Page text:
According to the World Health Organization (WHO) just 28 per cent of the country’s medical doctors are women. In your opinion, what are some factors keeping women away from this field?
I think it comes from that mindset that men may be stronger than women and that being a medical doctor is such a tasking job, both physically and emotionally, you find more men than women. I think that is changing though, especially in more developed countries. More women are becoming top executives, more women are becoming more and more successful in their businesses, more women are becoming CEOs and so much more. I’m sure that would soon reflect in the health sector as well.
How are you personally encouraging younger women who want to take to the medical profession?
Every time I meet a young woman in medical school or that wants to be a medical doctor, I just try to remind them that they can be anything they want to be, as long as she works hard and stays committed to it, she would come out victorious. Yes, it’s tough, but you are tougher and you can do it.
If you could change something for Nigerian women, what would that be?
If I could, I would provide free screenings to young women of reproductive age and provide free treatment for women who need Assisted Reproductive Technology (ART) in order to conceive. How awesome would that be.
You’re into fitness as well, how important is it in guaranteeing well-being?
It is very important. Just like proper nutrition, physical activity is also very important. Contrary to popular belief, exercising has far more health benefits than just losing weight so everyone should exercise regardless of weight. An hour of exercise a day will help control blood sugar and lower heart disease risks such as high blood pressure and high cholesterol. Fitness helps relieve stress, improve brain and heart function and makes you feel good overall so it’s a necessity for a long and healthy life.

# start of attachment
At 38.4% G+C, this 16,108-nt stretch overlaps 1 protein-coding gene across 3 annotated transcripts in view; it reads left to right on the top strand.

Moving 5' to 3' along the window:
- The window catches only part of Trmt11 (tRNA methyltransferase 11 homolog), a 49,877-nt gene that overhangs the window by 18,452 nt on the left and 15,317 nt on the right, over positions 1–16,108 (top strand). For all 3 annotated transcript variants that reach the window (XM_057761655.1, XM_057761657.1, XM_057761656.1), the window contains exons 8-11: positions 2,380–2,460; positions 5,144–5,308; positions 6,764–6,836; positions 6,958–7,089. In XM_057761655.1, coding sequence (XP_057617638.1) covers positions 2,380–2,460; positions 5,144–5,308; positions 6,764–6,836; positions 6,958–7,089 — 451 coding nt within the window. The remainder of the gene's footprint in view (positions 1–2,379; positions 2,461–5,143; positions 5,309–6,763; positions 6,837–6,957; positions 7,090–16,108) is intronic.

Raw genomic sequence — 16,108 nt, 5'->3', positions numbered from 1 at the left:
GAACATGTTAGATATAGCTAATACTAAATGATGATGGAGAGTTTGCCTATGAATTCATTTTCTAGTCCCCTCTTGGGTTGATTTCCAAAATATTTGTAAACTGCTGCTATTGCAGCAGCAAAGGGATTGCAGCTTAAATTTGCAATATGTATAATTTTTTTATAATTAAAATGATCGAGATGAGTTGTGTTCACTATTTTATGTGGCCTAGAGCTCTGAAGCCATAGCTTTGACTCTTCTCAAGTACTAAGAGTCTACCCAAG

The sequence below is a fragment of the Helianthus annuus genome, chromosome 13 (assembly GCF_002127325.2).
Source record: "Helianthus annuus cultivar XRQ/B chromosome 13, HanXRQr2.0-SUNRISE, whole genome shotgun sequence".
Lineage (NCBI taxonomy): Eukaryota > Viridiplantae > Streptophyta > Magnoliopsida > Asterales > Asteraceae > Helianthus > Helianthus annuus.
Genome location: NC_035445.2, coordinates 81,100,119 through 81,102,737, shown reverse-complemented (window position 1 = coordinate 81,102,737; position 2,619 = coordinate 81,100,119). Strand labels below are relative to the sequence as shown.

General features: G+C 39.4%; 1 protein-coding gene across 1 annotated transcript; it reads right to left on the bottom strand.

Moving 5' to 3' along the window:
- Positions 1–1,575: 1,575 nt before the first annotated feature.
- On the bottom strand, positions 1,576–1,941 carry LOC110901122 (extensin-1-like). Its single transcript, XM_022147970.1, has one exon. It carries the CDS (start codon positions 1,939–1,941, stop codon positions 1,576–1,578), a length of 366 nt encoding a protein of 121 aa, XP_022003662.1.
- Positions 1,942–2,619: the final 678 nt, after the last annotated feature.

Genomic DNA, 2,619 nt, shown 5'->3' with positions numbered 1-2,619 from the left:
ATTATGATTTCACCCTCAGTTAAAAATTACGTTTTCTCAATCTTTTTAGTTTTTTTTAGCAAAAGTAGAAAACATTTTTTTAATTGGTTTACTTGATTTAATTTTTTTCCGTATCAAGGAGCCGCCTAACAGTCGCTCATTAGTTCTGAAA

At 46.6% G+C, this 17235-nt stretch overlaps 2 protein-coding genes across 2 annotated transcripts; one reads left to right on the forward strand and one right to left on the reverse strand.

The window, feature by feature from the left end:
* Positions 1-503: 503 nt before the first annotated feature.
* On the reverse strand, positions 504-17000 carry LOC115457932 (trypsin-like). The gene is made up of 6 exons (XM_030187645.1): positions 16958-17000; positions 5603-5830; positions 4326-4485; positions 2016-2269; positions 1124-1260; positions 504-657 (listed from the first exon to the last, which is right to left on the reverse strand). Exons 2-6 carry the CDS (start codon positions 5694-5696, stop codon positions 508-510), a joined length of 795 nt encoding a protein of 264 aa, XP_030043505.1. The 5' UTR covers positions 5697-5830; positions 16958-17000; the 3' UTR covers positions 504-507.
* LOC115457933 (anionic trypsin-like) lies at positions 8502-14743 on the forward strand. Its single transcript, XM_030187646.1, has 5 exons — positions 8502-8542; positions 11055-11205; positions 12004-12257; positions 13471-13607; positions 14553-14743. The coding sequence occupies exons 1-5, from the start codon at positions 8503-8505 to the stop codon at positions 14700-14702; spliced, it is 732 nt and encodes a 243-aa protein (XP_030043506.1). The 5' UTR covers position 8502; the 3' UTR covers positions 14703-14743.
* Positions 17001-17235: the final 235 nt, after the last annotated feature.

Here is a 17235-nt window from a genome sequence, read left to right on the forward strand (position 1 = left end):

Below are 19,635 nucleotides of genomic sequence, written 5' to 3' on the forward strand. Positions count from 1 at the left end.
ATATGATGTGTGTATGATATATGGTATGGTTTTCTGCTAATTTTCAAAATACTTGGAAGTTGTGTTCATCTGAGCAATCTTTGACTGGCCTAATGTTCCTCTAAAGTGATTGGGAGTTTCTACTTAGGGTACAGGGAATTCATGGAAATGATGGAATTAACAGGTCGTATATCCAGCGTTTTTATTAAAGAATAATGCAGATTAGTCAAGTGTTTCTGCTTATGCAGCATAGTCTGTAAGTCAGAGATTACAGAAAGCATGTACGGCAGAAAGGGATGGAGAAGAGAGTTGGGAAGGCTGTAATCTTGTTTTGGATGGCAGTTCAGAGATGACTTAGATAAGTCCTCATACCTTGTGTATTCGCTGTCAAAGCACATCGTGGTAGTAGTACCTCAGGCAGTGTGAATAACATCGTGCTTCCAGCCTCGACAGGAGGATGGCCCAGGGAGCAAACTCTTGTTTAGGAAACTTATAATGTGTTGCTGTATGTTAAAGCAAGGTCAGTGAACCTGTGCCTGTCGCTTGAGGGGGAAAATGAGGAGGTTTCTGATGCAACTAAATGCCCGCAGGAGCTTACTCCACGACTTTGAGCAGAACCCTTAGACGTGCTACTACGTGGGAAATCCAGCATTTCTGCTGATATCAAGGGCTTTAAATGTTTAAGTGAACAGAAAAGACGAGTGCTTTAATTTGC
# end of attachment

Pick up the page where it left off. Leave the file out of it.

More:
Tell us what your typical day looks like?
(Laughing) It’s not a very glamorous one I must say. I wake up, say my prayers, workout, come home and get breakfast ready before heading out to work. Some day’s work could be at the clinic, or it could be at the health and wellness café or check up on my other businesses. At the end of my work hours, which usually ends around 6:00 pm, I head home. On a good day, I would catch up with my family and friends over dinner, then relax and watch my shows till it’s bedtime then I do it all over again the next day.
What does your personal style consist of? What would you never be caught in?
I would say chic and glamourous. It really depends on how I’m feeling. I’m a lady at the end of the day so I usually like to dress like one.
If you hadn’t been a doctor, what would you have been?
I think maybe a fashion designer or an interior decorator. My style is usually over-the-top and I find that I’m drawn to pretty things that are glam and fabulous.
What guiding principles do you live by?
I believe that one should approach every day with a positive outlook. I believe in transmitting positive energy and thoughts into the universe, it would eventually become your reality, so help me God.
What last words do you want to leave with women that have been inspired by you?
Ladies, never ever compare yourself with anyone. The only person you should try to be better than is the person you were yesterday. Also, never be too afraid to try out new things, challenge yourselves. You never know what you are capable of unless you try. So step out in faith and believe in yourself.